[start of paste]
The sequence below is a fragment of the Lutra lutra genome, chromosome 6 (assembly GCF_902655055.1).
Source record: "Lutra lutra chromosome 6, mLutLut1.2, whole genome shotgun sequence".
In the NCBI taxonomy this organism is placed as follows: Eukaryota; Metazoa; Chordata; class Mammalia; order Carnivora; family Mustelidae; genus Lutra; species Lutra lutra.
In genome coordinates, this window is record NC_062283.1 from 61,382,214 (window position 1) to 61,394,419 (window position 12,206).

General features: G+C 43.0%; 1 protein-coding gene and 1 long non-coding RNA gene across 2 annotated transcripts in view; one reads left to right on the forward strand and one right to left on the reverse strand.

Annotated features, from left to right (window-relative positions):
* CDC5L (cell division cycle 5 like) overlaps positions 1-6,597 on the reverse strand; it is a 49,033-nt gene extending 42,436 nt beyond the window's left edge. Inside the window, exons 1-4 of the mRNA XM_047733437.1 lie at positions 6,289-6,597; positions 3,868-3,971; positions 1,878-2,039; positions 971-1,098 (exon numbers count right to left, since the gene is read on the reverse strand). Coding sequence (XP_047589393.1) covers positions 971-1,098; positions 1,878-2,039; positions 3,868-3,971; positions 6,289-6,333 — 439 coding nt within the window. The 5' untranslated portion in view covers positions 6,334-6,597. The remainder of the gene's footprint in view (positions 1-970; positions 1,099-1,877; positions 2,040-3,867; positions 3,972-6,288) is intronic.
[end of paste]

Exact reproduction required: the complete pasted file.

The sequence below is a fragment of the Lutra lutra genome, chromosome 6 (assembly GCF_902655055.1).
Source record: "Lutra lutra chromosome 6, mLutLut1.2, whole genome shotgun sequence".
In the NCBI taxonomy this organism is placed as follows: Eukaryota; Metazoa; Chordata; class Mammalia; order Carnivora; family Mustelidae; genus Lutra; species Lutra lutra.
In genome coordinates, this window is record NC_062283.1 from 61,382,214 (window position 1) to 61,394,419 (window position 12,206).

General features: G+C 43.0%; 1 protein-coding gene and 1 long non-coding RNA gene across 2 annotated transcripts in view; one reads left to right on the forward strand and one right to left on the reverse strand.

Annotated features, from left to right (window-relative positions):
* CDC5L (cell division cycle 5 like) overlaps positions 1-6,597 on the reverse strand; it is a 49,033-nt gene extending 42,436 nt beyond the window's left edge. Inside the window, exons 1-4 of the mRNA XM_047733437.1 lie at positions 6,289-6,597; positions 3,868-3,971; positions 1,878-2,039; positions 971-1,098 (exon numbers count right to left, since the gene is read on the reverse strand). Coding sequence (XP_047589393.1) covers positions 971-1,098; positions 1,878-2,039; positions 3,868-3,971; positions 6,289-6,333 — 439 coding nt within the window. The 5' untranslated portion in view covers positions 6,334-6,597. The remainder of the gene's footprint in view (positions 1-970; positions 1,099-1,877; positions 2,040-3,867; positions 3,972-6,288) is intronic.